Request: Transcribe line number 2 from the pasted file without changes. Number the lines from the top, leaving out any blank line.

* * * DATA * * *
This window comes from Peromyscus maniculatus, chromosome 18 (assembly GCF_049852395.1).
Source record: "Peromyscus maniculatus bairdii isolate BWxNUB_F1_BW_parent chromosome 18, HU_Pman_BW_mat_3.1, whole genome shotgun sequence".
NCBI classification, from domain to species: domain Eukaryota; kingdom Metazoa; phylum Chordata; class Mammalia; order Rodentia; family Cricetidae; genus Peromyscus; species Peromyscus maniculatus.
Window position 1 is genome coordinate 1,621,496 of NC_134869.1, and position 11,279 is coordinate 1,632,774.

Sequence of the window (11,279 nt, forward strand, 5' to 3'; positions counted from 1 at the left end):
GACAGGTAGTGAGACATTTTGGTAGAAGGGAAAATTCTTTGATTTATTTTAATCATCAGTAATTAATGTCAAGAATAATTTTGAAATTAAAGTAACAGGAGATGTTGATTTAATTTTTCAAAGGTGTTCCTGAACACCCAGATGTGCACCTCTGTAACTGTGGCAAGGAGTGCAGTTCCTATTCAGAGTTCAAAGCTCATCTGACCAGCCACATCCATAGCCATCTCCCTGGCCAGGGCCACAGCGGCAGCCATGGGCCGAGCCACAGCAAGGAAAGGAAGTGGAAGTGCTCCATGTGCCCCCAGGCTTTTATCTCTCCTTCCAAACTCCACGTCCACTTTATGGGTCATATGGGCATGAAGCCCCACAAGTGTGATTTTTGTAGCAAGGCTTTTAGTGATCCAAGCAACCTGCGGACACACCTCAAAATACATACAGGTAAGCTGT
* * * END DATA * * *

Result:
Source record: "Peromyscus maniculatus bairdii isolate BWxNUB_F1_BW_parent chromosome 18, HU_Pman_BW_mat_3.1, whole genome shotgun sequence".